George P. Thresher Negative Collection of the Southwest
Huntington Library. Photo Archives
Huntington Library. Photo Archives2013
Photograph Collections, 1151 Oxford Road
San Marino, California 91108
Title: George P. Thresher Negative Collection of the Southwest
Dates: ca. 1898-1910
Collection Number: photCL 449
Creator/Collector: Thresher, G.P. (George P.)
Extent: 83 glass plate negatives and 129 film negatives in 7 boxes; 8 lantern slides and 188 copy prints made from the original negatives in 1 box. See itemized list under “Additional collection guides.”
Repository: Huntington Library. Photo Archives
San Marino, California 91108
Abstract: A collection of negatives focusing on the American Southwest and Native Americans of the region, particularly of Arizona, and the Gila River crossing area, from ca. 1898 to 1910. Tribes depicted include Yuma, Apache, Navajo, Maricopa, Pima, and Papago (Tohono O’Odham). There are views of native peoples in their daily lives, as well as posing in studio portraits. There are also landscape and town views, including Phoenix (AZ), Santa Fe (NM), missions at San Antonio (TX), and the Salt Lake Temple in Utah.
Language of Material: English
Access is granted to qualified researchers and by appointment. Please contact the Curator of Photographs at the Huntington Library.
All requests for permission to publish photographs must be submitted in writing to the Curator of Photographs. Permission for publication is given on behalf of the Huntington as the owner of the physical items and is not intended to include or imply permission of the copyright holder, which must also be obtained.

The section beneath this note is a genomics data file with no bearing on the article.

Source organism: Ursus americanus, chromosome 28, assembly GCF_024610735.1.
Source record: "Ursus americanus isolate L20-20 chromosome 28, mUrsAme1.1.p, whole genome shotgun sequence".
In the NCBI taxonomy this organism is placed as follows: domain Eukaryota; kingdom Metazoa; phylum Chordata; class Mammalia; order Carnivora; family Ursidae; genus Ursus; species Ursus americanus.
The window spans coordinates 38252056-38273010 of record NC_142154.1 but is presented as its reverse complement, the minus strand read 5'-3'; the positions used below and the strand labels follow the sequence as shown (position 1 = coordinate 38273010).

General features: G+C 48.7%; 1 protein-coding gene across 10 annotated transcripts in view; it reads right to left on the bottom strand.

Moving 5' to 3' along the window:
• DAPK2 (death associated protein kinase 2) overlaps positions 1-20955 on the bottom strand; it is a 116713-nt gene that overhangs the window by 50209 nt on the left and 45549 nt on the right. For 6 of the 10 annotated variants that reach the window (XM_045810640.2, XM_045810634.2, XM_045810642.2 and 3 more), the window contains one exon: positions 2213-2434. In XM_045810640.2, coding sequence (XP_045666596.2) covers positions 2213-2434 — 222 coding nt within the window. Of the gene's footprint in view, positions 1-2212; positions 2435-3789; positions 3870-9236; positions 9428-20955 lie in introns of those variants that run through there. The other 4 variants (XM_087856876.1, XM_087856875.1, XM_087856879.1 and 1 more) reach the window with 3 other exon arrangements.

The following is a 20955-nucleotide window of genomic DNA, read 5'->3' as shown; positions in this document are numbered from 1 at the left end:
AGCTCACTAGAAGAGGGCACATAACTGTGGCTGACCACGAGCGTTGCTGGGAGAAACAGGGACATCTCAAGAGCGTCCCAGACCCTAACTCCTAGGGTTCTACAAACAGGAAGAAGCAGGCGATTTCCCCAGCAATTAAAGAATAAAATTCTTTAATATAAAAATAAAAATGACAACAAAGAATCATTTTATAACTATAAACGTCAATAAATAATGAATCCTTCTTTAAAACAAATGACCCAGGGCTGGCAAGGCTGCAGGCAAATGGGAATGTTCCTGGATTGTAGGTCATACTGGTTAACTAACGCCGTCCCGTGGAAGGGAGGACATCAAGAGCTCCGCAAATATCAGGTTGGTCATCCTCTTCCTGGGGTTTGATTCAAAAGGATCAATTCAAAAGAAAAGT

George P. Thresher Negative Collection of the Southwest. Huntington Library. Photo Archives
Purchased from Alta California Books, February 24, 1978.
George P. Thresher was born on September 11, 1854 in Massachusetts and emigrated to California in 1895. Described variously as an amateur photographer and real estate developer, he lived in Los Angeles until his death in 1927 at age seventy-two. Between 1904 and 1926, Thresher appears in the Los Angeles business directories, often listed as a real estate broker with office addresses on either the 200 or 300 block of Broadway. At various points in his career, he served as the Director of the Artesian Company of Los Angeles and the Vice President of the Los Angeles Building Company. He married Florence Evans Stone in 1878 and they had three daughters together. From 1905 until his death, he resided at 37 Westmoreland Place in Los Angeles. Thresher took up photography at some point in his life, concentrating his efforts on California and the Southwest. A few of his photographs depicting missions and similar subjects appear in books by noted lecturer, author, and promoter, George Wharton James. James credited images to Thresher in “The Old Franciscan Missions of California” (1913), “In and Out of the Missions of California” (1906), and “Through Ramona’s Country” (1909). Thresher eventually sold his negatives to Charles C. Pierce, the proprietor of a large photographic supply business and studio as well as the largest picture library in Los Angeles. Once Pierce purchased a photographer’s images, he rarely credited the creator, stamping his own name on the print instead. This practice may explain some of the confusion surrounding attribution of Thresher’s prints which are variously credited to Pierce and George Wharton James. Adding to the confusion, some of Thresher’s negatives in the Huntington collection appear to be copies of images by other photographers of the period. NOTE ON SOURCES: Information drawn from County of Los Angeles death certificate and “Western History-Material” document at the Los Angeles Public Library. Copies of both documents are in the collection file. / Letter from C.C. Pierce to Leslie E. Bliss, Librarian at the Huntington, November 16, 1933. See C.C. Pierce Collection File (photCL Pierce), Photo Archives. See also the C.C. Pierce Finding Aid for more information on Pierce and his business.